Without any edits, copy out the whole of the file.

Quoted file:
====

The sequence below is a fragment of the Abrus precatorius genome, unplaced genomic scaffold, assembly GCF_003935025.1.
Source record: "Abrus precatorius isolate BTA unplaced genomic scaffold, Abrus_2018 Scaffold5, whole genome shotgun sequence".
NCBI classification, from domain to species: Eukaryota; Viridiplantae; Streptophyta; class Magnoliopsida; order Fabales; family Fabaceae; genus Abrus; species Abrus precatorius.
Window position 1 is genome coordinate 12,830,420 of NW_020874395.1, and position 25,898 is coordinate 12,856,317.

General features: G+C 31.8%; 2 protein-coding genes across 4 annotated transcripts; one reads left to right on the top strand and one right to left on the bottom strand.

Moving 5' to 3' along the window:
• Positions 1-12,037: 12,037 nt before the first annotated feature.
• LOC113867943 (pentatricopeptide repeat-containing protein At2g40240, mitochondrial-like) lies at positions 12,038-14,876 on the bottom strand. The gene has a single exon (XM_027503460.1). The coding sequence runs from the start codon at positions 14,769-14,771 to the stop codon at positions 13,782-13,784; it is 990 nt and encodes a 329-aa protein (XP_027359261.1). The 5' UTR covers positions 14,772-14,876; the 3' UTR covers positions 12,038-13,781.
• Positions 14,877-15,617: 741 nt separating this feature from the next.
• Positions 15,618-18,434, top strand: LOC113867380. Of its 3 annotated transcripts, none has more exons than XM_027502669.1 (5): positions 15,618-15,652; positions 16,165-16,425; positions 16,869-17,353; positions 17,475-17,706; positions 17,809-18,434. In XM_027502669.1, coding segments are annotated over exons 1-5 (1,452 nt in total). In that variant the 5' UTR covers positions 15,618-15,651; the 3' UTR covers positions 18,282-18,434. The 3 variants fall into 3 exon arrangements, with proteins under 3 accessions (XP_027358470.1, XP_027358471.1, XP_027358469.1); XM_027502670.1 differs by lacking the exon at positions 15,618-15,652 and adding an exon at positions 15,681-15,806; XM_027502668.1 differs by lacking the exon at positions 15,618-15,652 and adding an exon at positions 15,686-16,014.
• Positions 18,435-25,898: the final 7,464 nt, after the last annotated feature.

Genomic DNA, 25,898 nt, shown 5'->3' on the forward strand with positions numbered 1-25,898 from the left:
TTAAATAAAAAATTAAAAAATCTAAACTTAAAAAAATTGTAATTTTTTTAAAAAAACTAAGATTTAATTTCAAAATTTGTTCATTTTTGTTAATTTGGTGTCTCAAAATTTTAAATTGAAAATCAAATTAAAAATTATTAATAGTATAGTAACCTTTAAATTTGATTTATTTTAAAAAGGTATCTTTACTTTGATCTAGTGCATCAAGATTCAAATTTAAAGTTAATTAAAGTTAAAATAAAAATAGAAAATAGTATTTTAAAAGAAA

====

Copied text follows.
The sequence below is a fragment of the Abrus precatorius genome, unplaced genomic scaffold, assembly GCF_003935025.1.
Source record: "Abrus precatorius isolate BTA unplaced genomic scaffold, Abrus_2018 Scaffold5, whole genome shotgun sequence".
NCBI classification, from domain to species: Eukaryota; Viridiplantae; Streptophyta; class Magnoliopsida; order Fabales; family Fabaceae; genus Abrus; species Abrus precatorius.
Window position 1 is genome coordinate 12,830,420 of NW_020874395.1, and position 25,898 is coordinate 12,856,317.

General features: G+C 31.8%; 2 protein-coding genes across 4 annotated transcripts; one reads left to right on the top strand and one right to left on the bottom strand.

Moving 5' to 3' along the window:
• Positions 1-12,037: 12,037 nt before the first annotated feature.
• LOC113867943 (pentatricopeptide repeat-containing protein At2g40240, mitochondrial-like) lies at positions 12,038-14,876 on the bottom strand. The gene has a single exon (XM_027503460.1). The coding sequence runs from the start codon at positions 14,769-14,771 to the stop codon at positions 13,782-13,784; it is 990 nt and encodes a 329-aa protein (XP_027359261.1). The 5' UTR covers positions 14,772-14,876; the 3' UTR covers positions 12,038-13,781.
• Positions 14,877-15,617: 741 nt separating this feature from the next.
• Positions 15,618-18,434, top strand: LOC113867380. Of its 3 annotated transcripts, none has more exons than XM_027502669.1 (5): positions 15,618-15,652; positions 16,165-16,425; positions 16,869-17,353; positions 17,475-17,706; positions 17,809-18,434. In XM_027502669.1, coding segments are annotated over exons 1-5 (1,452 nt in total). In that variant the 5' UTR covers positions 15,618-15,651; the 3' UTR covers positions 18,282-18,434. The 3 variants fall into 3 exon arrangements, with proteins under 3 accessions (XP_027358470.1, XP_027358471.1, XP_027358469.1); XM_027502670.1 differs by lacking the exon at positions 15,618-15,652 and adding an exon at positions 15,681-15,806; XM_027502668.1 differs by lacking the exon at positions 15,618-15,652 and adding an exon at positions 15,686-16,014.
• Positions 18,435-25,898: the final 7,464 nt, after the last annotated feature.

Genomic DNA, 25,898 nt, shown 5'->3' on the forward strand with positions numbered 1-25,898 from the left:
TTAAATAAAAAATTAAAAAATCTAAACTTAAAAAAATTGTAATTTTTTTAAAAAAACTAAGATTTAATTTCAAAATTTGTTCATTTTTGTTAATTTGGTGTCTCAAAATTTTAAATTGAAAATCAAATTAAAAATTATTAATAGTATAGTAACCTTTAAATTTGATTTATTTTAAAAAGGTATCTTTACTTTGATCTAGTGCATCAAGATTCAAATTTAAAGTTAATTAAAGTTAAAATAAAAATAGAAAATAGTATTTTAAAAGAAA